Sometime in the future we will understand Chernobyl as a philosophy Two states divided by barbed wire one the zone itself; the other everywhere else People have hung white towels on the rotting stakes around the zone as if they were crucifixes It's a custom here People go there as if to a graveyard A post technological world Time has gone backwards What is buried there is not only their home but a whole epoch An epoch of faith In science In an ideal of social justice A great empire came apart at the seems collapsed First Afghanistan then Chernobyl When the empire disintegrated we were on our own I hesitate to say it butwe love Chernobyl We have come to love it It is the meaning of our lives which we have found again the meaning of our sufferingLike the war The world heard about us Belarusians after Chernobyl It was our introduction to Europe Chairwoman Woman's committee of Children of ChernobylMy own memories of April 26 1986 and the Chernobyl catastrophe are vague I was only nine years old and not interested in the news I do however remember my parents being glued to the TV set on that day I didn't fully understand what was going on but knew it was badOver time my knowledge of the disaster remained sketchy picking up bits of information here and there but it felt to me like the whole event was brushed under the carpet for the rest of the world to forget no outside eyes getting on to what really happened in the clean up operation Until now and reading Alexievich's book the only image that was strong in my mind is of the abandoned bumper cars from the visiting fair rotting away in a mechanical graveyardThat's now all changedWhatever her genre Svetlana Alexievich is an original a true voice a voice that is hers and hers alone but it's through the voice of others the ones the rest of the world never got to here opening up on their thoughts living smack bang in the middle of the worse possible nightmare Exploring pain and loss on an unprecedented scale the forgotten speak out making for one of the most upsetting harrowing and heart felt books I will ever get to read If there is a light at the end of the tunnel it's no than a pinprick to the naked eye this is writing of immense suffering of death the soul of mankind rocked to it's core But it is also filled with a gigantic love an all powerful love that no amount of radiation could ever destroy as these people show what big hearts us humans carry around with us Some of the accounts within I just couldn't uite believe that had me seeing red Surely this is some sort of joke? how the hell could these things be aloud to happen? this was 1986 not 1896 the bodies in control or should that be no control what so ever should hang their heads in shame The amount of deaths and deformities that should never have been allowed to happen makes me sick to the stomach Some were unavoidable Most weren'tA true history of its people need be no than the howls of despair of millions of souls Punctuated by moments of incredible tenderness courage and grim humour The scale of the devastation and its insidious nature are perhaps beyond the power of the individual mind to imagine which is one good reason why the polyphonic form Alexievich has made her own is so uniue and so appropriate Only the voice of the witnesses can do the events justice and in Chernobyl Prayer after some shocking facts about the explosion and its immediate aftermath it's the testimony of those living close by that grab you around the neck before dragging you off into their world Alexievich’s documentary approach makes the experiences vivid sometimes almost unbearably so but it’s a remarkably democratic way of constructing a book and at no point did I ever lose attention It's far too important for that Svetlana Alexievich fully deserved the Nobel Prize for her work But compare this to the agonising accounts she writes about it soon becomes meaningless A book I didn't want to read but I HAD to read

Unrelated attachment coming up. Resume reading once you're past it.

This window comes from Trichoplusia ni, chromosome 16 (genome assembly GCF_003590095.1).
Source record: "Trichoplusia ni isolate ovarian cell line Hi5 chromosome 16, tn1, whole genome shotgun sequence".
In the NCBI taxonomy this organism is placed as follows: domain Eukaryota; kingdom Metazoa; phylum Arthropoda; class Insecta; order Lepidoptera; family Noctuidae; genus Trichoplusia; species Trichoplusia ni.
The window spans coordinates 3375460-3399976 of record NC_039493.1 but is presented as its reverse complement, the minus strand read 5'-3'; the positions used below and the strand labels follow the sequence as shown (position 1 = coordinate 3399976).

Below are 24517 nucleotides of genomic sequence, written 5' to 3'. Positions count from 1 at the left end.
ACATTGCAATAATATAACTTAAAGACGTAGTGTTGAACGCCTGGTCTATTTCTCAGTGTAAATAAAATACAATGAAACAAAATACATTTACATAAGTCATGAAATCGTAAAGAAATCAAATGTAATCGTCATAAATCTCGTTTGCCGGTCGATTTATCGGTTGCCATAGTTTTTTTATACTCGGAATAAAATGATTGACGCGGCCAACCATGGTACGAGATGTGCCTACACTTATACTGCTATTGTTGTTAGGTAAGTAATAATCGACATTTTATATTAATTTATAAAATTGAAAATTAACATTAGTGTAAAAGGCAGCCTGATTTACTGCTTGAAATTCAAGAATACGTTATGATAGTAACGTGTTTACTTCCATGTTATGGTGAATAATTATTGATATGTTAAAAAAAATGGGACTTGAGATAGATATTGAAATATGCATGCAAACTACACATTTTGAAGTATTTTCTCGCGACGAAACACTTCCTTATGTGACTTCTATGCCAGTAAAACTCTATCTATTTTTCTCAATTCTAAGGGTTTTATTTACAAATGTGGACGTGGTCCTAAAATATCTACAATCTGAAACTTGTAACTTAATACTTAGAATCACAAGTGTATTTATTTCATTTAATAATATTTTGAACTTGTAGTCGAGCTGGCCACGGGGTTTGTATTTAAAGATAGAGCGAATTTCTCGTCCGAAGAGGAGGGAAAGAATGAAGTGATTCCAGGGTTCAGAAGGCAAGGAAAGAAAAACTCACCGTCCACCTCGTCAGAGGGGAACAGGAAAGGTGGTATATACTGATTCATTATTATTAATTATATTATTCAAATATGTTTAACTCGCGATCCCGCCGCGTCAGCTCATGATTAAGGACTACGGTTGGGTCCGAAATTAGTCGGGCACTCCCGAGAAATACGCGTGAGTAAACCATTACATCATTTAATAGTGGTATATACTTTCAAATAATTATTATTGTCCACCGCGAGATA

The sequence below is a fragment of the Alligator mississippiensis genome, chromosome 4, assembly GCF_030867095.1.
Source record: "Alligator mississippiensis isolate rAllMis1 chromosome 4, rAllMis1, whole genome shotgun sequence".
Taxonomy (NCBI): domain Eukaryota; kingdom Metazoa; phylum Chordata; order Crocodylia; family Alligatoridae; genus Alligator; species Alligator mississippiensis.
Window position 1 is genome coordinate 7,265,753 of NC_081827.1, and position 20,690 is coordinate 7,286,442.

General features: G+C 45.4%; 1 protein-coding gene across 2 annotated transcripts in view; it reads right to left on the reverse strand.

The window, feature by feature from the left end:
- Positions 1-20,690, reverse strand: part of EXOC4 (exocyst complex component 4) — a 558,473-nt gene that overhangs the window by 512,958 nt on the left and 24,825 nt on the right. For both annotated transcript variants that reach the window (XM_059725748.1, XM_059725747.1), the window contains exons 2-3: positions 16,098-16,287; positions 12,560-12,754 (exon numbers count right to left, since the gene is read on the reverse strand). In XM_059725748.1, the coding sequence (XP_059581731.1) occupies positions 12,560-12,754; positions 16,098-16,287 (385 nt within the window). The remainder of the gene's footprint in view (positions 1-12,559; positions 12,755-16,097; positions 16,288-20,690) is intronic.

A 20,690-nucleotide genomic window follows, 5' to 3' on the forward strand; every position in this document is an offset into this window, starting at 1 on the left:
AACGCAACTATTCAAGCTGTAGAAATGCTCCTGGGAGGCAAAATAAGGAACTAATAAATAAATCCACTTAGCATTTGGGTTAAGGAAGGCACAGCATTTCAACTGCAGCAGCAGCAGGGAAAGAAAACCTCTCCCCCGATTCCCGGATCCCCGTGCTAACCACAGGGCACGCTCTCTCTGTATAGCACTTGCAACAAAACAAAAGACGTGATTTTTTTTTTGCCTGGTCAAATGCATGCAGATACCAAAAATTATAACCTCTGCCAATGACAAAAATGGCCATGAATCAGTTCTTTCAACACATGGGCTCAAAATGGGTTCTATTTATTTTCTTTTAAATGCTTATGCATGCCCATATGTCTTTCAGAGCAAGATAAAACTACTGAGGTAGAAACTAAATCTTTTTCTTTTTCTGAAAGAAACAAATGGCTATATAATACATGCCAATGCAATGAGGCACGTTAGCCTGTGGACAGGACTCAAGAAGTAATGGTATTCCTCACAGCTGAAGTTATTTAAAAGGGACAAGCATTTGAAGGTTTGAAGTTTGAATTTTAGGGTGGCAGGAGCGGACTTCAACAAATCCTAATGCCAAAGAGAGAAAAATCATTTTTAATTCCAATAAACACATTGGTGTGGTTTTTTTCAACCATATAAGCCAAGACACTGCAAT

7. Greta G Greta G says: